Onion service interaction

Overview  •  Writing  •  Code and data  •  Contact

Overview

The Tor anonymity network is primarily known as a tool that enables client anonymity. Users can download Tor Browser to browse the web anonymously, making it harder for governments, corporations, and individuals to monitor their browsing activity. In addition to client anonymity, the Tor network provides server anonymity in the form of onion services (a.k.a. hidden services) which allow operators to expose a TCP service while hiding its IP address. Several popular web sites have now set up corresponding onion services, including DuckDuckGo, ProPublica, The New York Times, and Facebook.

Onion services differ from normal web services in several aspects; for example in their unusual domain format (an example is expyuzz4wqqyqhjn.onion, The Tor Project's onion site) and in the way users discover new onion services. In this research project, we are trying to understand how users deal with these differences by administering a survey to Tor users and by conducting a series of semi-structured interviews. A sound understanding of how users interact with onion services will allow privacy engineers to both improve onion service usability and better protect Tor users from surveillance, censorship, and other attacks.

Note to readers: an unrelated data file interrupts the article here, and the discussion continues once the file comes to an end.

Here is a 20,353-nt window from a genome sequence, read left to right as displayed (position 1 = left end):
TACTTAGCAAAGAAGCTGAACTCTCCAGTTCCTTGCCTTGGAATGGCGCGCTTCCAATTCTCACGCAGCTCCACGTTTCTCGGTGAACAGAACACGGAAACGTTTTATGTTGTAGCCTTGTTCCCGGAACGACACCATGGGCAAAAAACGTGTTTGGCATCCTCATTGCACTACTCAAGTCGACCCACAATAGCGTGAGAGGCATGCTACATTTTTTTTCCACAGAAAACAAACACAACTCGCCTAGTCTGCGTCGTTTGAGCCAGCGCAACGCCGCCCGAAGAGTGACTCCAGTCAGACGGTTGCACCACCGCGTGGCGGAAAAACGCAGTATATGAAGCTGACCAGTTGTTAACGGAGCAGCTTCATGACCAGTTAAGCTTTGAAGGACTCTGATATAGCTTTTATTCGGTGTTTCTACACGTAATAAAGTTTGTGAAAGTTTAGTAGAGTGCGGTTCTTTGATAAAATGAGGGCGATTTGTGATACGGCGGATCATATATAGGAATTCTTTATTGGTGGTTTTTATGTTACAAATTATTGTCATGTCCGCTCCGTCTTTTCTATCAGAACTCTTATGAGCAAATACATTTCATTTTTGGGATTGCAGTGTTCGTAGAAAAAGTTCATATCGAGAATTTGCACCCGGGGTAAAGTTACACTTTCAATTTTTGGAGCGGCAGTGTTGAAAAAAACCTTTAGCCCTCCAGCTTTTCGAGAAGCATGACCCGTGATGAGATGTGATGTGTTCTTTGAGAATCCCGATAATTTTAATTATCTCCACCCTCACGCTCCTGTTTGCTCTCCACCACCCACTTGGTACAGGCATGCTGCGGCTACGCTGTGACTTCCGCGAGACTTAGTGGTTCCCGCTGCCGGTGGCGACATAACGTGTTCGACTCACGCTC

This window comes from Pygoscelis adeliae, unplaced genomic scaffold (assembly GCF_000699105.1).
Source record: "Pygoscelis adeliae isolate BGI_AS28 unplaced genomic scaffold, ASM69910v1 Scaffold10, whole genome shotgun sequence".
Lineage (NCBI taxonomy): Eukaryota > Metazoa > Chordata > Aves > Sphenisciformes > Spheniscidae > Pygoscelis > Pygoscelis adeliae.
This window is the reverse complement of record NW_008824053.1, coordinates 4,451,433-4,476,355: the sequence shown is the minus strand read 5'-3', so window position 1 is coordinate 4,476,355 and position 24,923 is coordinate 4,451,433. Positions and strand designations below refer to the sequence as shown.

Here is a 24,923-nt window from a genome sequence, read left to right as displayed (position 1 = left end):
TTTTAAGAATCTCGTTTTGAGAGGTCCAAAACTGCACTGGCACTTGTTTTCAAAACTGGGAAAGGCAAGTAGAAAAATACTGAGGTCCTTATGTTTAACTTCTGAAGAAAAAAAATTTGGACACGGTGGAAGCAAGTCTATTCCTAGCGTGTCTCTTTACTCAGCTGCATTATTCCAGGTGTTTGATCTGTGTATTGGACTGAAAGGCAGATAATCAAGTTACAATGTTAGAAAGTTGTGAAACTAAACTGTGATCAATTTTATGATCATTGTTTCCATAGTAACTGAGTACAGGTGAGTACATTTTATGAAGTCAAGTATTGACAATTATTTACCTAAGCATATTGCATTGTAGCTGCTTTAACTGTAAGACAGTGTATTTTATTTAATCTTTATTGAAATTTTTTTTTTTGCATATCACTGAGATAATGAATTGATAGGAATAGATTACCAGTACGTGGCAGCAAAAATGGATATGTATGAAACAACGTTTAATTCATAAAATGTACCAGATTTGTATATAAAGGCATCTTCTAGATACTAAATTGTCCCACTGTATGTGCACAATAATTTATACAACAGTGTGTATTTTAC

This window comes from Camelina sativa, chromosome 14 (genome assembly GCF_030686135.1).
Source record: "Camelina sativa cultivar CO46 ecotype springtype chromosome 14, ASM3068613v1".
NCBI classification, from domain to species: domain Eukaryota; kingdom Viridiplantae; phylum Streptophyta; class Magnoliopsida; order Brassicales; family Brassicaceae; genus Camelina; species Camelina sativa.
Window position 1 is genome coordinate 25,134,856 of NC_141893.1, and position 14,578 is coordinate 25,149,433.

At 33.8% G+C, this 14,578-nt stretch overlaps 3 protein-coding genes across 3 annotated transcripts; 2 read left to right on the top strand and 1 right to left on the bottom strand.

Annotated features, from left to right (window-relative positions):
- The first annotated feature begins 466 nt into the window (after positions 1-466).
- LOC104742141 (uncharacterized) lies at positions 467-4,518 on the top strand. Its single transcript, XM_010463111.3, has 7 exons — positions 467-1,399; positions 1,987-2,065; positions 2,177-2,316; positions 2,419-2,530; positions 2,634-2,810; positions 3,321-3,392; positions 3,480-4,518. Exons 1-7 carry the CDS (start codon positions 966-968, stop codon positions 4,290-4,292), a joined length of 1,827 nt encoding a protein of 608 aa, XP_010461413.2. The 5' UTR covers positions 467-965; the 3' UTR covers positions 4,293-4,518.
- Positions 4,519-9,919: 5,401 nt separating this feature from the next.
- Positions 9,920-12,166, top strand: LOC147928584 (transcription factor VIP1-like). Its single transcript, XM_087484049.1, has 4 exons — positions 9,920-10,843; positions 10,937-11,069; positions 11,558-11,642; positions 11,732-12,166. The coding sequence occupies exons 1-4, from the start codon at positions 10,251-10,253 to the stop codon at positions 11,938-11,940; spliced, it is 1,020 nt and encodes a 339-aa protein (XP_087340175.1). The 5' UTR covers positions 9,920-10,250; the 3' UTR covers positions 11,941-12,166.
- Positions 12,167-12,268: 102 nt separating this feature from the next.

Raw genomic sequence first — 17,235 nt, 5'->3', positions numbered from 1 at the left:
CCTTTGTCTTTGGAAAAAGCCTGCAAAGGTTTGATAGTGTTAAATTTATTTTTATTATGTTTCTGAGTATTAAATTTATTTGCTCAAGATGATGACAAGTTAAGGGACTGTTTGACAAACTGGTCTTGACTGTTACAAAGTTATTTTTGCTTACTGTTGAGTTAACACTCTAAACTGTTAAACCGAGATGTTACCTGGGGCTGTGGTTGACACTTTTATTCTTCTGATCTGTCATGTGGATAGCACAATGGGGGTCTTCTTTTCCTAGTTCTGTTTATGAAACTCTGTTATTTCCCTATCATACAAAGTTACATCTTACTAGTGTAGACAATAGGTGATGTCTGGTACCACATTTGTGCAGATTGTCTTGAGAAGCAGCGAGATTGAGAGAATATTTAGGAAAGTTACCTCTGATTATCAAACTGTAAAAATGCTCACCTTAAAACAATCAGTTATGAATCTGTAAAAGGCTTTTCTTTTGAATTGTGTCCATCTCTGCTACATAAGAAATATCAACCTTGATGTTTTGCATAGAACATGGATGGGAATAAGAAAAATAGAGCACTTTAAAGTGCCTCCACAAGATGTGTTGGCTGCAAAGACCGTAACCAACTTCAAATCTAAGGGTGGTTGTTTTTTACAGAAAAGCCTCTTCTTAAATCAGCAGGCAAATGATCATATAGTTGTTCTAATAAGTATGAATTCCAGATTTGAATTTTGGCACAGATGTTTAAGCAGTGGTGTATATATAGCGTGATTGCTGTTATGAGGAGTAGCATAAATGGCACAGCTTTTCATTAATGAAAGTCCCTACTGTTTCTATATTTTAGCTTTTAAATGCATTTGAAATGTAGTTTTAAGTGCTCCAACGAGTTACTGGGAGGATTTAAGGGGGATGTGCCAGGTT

Writing

Code and data

You can find more information about our project and some code in our GitHub repository:

git clone https://github.com/citp/onion-service-usability.git

Data complementary to our work is available below.

Contact

We are a team of computer scientists from Princeton University. If you have any questions please send an email to Philipp: phw@nymity.ch

Acknowledgements

This research was supported by the Center for Information Technology Policy at Princeton University and by the National Science Foundation Awards CNS-1540066 and CNS-1602399.


Last update: 2018-05-24